Wednesday, August 08, 2007

Nifong’s Apology: “On rye?”

Most of you know there’ve been differing reactions to Mike Nifong’s apology during a July 26 court hearing concerning criminal contempt charges pending against him.

I posted my initial reactions here.

Now a few other comments:

Some folks were dissatisfied with what Nifong said. They feel he should have said more about what he did wrong. Others wonder why the attorneys for David Evans, Collin Finnerty and Reade Seligmann accepted his apology and agreed to drop their request that he reimburse them for the time they’ve spent preparing for the criminal contempt hearing.

I can understand why Nifong isn’t more forthcoming now about what he did wrong. If there’s a criminal investigation into his conduct (as there should be), his knowledge of what he did wrong will be a useful “bargaining chip” should investigators believe they have grounds to recommend his prosecution.

Any sensible person in Nifong’s situation wants to be able at the right time to possibly trade information and cooperation for leniency.

Something else: he was not in court on July 26 as a prosecutor and officer of the court. He’s been removed from office and disbarred. He was there as a defendant and private citizen.

I hope there comes a day when we can reasonably expect from Nifong full disclosure along with an apology.

Nifong’s July 26 apology is, I think, one of the few things he’s done in connection with the Hoax case that’s in his own best short- and long-term interests.

Short-term it appears to have reduced the anger directed toward him by North Carolina’s public. It’s likely also done some of that with the people he’s most harmed – the players and their families.

And to some he appears less haughty and more sympathetic. That’s always good for defendants.

As to the defense attorneys accepting his apology and agreeing to waive their request for reimbursement, I think they were looking past July 26 and had a long-term goal in mind.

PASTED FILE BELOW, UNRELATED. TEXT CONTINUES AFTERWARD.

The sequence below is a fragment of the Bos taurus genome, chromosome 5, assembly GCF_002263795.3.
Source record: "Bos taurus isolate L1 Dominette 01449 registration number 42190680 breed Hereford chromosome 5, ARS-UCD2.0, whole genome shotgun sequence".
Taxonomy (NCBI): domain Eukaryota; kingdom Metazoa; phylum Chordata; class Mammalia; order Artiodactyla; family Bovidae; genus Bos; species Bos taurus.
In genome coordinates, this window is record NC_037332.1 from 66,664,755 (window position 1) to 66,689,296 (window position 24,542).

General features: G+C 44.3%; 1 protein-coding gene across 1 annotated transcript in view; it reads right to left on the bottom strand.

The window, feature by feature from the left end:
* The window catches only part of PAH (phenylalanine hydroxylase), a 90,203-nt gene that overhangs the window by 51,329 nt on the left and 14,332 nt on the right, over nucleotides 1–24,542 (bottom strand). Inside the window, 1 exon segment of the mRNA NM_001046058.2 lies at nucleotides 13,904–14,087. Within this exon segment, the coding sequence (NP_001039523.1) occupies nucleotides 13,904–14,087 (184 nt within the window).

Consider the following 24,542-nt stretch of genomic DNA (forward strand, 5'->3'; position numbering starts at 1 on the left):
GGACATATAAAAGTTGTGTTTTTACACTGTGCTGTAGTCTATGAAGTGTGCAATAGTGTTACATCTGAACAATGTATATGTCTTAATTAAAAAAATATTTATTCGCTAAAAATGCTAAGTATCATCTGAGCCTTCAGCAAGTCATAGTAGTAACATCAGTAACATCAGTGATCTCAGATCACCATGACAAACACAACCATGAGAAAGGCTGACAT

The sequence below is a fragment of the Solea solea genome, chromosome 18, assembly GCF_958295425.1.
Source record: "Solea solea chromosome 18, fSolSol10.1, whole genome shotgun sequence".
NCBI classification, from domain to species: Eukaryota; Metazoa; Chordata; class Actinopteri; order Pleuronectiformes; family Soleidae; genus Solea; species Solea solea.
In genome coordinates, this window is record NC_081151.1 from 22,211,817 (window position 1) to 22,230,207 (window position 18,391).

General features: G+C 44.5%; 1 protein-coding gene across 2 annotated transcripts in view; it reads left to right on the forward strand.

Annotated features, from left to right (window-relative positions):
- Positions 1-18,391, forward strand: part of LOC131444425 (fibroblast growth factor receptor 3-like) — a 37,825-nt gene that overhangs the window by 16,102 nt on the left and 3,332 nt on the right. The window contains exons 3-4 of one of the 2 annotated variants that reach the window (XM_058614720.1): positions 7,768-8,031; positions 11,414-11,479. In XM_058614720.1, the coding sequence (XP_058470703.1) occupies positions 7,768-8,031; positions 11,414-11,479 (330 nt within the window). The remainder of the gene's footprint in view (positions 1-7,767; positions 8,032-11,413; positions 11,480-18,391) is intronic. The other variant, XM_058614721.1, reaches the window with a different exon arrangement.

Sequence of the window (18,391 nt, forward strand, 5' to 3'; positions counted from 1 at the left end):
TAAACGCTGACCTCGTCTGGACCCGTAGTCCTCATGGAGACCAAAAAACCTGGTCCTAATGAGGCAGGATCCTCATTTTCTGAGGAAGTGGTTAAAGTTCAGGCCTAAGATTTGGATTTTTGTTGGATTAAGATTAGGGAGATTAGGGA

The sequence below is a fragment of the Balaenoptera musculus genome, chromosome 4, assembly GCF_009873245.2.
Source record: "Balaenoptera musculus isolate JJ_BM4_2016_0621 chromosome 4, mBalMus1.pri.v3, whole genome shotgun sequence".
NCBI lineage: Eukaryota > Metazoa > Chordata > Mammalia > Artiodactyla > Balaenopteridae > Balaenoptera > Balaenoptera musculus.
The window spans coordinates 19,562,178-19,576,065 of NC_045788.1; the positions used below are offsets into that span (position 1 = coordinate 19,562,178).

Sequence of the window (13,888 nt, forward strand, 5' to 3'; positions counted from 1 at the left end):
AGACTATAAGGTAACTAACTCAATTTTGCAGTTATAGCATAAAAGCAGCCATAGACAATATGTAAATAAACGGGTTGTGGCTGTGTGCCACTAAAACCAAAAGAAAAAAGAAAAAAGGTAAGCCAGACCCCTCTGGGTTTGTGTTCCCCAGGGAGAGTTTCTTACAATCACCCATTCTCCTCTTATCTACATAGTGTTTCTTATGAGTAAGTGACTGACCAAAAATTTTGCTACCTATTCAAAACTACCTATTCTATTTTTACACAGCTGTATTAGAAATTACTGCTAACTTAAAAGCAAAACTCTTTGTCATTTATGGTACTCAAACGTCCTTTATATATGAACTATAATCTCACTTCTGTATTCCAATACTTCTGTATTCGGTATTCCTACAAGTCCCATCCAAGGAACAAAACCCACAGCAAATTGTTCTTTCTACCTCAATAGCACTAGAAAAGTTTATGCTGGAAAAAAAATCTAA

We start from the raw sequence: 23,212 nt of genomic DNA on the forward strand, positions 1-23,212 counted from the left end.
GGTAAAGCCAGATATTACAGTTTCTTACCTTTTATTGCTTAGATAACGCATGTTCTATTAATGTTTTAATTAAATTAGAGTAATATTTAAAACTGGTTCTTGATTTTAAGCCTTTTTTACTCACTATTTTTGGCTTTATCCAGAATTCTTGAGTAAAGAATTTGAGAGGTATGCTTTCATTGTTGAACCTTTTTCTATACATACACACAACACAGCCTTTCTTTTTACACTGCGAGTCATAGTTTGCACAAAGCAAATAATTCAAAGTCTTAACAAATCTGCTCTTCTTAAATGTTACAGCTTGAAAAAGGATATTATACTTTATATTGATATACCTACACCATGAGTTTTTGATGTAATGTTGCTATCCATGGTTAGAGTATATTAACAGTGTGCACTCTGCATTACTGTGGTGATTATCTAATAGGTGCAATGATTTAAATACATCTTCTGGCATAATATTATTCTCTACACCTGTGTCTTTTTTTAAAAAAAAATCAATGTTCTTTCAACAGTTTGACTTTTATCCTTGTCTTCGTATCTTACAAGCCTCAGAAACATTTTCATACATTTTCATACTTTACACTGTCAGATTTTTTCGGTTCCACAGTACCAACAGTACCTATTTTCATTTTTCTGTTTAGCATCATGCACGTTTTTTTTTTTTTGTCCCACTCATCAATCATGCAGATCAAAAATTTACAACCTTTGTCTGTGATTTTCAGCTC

You all know that when you’re trying to negotiate a hostage release, you don’t begin by demanding the release. You try to start working back-and-forth with the hostage taker(s), first about something small and easily done. You want reasonableness and cooperation.

“We can send in food.”

“OK, hostage-taker, I’ve got you down for a tuna sandwich. Is that on rye?”

Excepting those who conspired with him, it’s in everyone’s interest – Nifong’s, the players’, their families’, the public’s, - for Nifong to be reasonable and cooperative.

It’s a safe bet one thing the attorneys were doing on July 26 was something like saying: “Is that on rye?”


Anonymous said...

John brings this down to my level!

At some time the State of North Carolina will have to confront the basic reality of this case. Nifong & the Durham PD indicted three innocent young men for a crime which never happened and for which they never had any evidence it did happen. That sounds like a Frame Job to me and that is a criminal conspiracy in my book!

Can I have a Reuben please?

With much respect,


Anonymous said...


I think you are right on target.

The case has started to evolve into North Carolina's version of the abestos litigation.

While Nifong's apology may be accepted in public, in private, scores are yet to be settled.

In preparation for the larger battle, the lawyers for the three lacrosse players and families are gathering information. I suspect there's no end to the number of knowledgable people with an axe to grind. Crimestoppers is about to learn a whole new meaning to the term "anonymous informant".

Couldn't happen to a nicer bunch of people.


laRrY said...

Its so much easier to go after the DPD's crimminal activity by giving nifong some "sugar" to cooperate than it is to go after the top poop first.